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Unit 6

6.4 The Size and Distribution of Cities

2 min readjune 2, 2020

harrison-burnside

Harrison Burnside


Rank Size Rule

The Rank Size Rule is a theory of how large the population of the different major cities are in a country should be. The Rank Size Rule, inspired by Zipf’s Law Applied to Distribution of Cities (1935), says if all cities in a country are placed in order from the largest to the smallest, each one will have a population 1/nth the size of the largest city in the country.

Example:

Largest City in a Country - Population of 1,000,000
1,000,000 / 1
2nd Largest City in a Country - Population of 500,000
1,000,000 / 2
3rd Largest City in a Country - Population of 333,333
1,000,000 / 3
4th Largest City in a Country - Population of 250,000
1,000,000 / 4
5th Largest City in a Country - Population of 200,000
1,000,000 / 5

Problems with the Rank Size Rule

  • Some countries have some cities that fit in the rank size rule but other cities populations in the top 10.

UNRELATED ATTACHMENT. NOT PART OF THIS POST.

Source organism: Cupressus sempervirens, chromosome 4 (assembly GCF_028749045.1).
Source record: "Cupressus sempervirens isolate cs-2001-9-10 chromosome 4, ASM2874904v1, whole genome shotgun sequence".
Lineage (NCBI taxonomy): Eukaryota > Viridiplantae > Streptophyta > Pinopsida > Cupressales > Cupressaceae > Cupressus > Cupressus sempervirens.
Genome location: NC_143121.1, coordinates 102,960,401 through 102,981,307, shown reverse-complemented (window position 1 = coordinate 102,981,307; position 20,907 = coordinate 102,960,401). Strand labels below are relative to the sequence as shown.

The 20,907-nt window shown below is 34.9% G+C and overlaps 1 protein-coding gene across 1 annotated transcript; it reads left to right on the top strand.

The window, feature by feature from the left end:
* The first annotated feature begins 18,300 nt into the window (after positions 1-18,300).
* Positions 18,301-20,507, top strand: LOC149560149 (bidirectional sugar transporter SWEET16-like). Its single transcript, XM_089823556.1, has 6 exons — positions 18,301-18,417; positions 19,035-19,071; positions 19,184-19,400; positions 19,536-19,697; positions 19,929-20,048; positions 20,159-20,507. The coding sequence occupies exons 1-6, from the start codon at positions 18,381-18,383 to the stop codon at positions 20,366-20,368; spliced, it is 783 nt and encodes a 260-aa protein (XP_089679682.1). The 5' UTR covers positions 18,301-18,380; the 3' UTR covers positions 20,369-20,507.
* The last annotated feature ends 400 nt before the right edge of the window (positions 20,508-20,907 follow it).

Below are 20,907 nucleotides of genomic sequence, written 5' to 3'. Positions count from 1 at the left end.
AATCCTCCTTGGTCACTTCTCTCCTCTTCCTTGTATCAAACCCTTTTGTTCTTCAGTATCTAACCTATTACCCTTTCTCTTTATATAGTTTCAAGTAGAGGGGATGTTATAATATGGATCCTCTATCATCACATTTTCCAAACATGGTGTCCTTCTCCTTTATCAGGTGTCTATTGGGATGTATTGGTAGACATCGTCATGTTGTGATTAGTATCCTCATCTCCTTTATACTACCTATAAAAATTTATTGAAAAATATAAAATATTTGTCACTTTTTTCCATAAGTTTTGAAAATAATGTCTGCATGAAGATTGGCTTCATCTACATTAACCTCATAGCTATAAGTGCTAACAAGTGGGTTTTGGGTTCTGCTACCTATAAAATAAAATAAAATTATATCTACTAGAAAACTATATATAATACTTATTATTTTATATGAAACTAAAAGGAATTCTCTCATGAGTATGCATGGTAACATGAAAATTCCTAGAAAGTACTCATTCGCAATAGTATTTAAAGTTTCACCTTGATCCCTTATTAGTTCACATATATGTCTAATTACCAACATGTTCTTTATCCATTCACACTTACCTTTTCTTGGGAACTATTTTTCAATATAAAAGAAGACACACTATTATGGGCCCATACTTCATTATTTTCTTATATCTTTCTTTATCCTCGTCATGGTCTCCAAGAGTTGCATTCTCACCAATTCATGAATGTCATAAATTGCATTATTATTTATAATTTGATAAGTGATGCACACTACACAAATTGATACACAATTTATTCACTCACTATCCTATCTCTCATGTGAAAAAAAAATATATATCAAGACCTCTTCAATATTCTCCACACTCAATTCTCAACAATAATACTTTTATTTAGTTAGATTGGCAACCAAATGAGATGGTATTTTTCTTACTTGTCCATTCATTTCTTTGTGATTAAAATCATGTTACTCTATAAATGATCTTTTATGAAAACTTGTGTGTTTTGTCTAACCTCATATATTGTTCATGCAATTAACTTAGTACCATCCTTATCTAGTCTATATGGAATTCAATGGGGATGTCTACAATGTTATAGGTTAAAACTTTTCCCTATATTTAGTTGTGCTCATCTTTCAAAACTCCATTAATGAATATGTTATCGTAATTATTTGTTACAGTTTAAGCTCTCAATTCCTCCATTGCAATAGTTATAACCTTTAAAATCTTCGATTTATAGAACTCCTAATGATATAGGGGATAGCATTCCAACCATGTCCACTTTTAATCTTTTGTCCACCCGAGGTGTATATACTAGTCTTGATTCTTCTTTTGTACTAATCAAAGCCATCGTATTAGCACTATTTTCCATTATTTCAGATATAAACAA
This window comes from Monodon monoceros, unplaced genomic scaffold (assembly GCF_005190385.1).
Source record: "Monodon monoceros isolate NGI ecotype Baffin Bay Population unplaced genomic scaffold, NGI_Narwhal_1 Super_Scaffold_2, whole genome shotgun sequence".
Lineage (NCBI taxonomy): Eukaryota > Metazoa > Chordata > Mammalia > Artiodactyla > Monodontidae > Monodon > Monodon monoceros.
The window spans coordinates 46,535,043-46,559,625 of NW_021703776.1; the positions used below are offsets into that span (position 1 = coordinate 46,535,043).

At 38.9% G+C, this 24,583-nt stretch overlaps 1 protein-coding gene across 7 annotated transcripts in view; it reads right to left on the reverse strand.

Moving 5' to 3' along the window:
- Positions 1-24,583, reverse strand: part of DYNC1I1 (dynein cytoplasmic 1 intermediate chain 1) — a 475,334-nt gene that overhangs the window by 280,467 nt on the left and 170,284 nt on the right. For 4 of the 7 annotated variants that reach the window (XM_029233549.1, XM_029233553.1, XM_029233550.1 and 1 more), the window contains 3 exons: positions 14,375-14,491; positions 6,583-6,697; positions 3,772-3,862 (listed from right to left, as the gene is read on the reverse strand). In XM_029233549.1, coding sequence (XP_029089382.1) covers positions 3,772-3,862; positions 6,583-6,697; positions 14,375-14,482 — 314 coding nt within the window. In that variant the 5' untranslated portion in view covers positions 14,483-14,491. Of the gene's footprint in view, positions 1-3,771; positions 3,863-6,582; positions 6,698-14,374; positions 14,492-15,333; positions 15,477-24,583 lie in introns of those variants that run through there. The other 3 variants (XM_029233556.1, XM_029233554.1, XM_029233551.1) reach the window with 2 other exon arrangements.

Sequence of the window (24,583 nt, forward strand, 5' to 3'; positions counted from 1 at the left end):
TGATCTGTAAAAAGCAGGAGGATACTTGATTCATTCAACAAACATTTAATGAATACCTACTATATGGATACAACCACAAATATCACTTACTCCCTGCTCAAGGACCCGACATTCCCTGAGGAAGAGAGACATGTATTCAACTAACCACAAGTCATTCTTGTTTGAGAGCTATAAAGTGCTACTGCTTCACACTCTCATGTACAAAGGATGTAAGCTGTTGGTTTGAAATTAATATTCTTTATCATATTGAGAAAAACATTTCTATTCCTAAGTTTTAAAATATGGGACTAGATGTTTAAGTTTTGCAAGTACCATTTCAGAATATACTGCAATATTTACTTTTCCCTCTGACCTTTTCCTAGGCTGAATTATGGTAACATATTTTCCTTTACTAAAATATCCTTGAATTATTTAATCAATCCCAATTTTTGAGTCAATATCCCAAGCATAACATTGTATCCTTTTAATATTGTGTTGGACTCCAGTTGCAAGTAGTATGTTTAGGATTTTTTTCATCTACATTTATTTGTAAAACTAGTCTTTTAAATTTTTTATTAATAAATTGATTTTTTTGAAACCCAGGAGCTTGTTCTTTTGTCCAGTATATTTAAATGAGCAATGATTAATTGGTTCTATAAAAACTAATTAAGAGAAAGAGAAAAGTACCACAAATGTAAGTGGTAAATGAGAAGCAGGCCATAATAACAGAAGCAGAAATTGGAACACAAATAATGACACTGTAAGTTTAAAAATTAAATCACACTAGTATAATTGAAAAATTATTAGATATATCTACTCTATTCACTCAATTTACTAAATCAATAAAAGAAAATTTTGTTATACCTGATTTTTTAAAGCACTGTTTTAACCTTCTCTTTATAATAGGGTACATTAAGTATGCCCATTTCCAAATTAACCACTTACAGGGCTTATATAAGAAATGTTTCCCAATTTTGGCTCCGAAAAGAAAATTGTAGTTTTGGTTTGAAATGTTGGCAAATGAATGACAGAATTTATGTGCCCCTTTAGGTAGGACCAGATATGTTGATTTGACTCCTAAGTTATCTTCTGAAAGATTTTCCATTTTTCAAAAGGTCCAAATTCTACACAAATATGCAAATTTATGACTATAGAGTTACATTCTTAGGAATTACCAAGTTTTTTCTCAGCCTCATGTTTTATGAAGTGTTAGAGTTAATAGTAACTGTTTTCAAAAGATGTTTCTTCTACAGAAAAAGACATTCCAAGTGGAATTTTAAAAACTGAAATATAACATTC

• In the United States, New York City is largest, then Los Angeles, then Chicago, then Houston, then Phoenix, then Philadelphia, etc.
      • In the USA, the top 5 cities fit in the Rank Size Rule, but cities 6-10 do NOT.
  • Some countries have a largest city that is way more than 2x the size of the 2nd largest city.
    • Countries that have this exception generally have Primate Cities.

Primate City

Often, because of real life, theory doesn’t always match up with reality. In many countries, the largest city in the country is a primate city. This means that the largest city will have a population of over 2x of the 2nd Largest City in the Country. The primate city is usually far more populated and far more economically important. The largest city, when a primate city, has the largest influence in the country.
Paris, which has a population of 9.6 million is the largest city and most economically important city of France, while Marseilles has a population of 1.3 million. This makes Paris a Primate City.
The chart below describes the advantages and disadvantages of a Primate City!
https://firebasestorage.googleapis.com/v0/b/fiveable-92889.appspot.com/o/images%2F-Cn0EjDD4hYaj.jpg?alt=media&token=1b567715-5641-4ff8-8103-d4e6ebecae16

Source: Mr Tredinnick’s AP HuG Class Website

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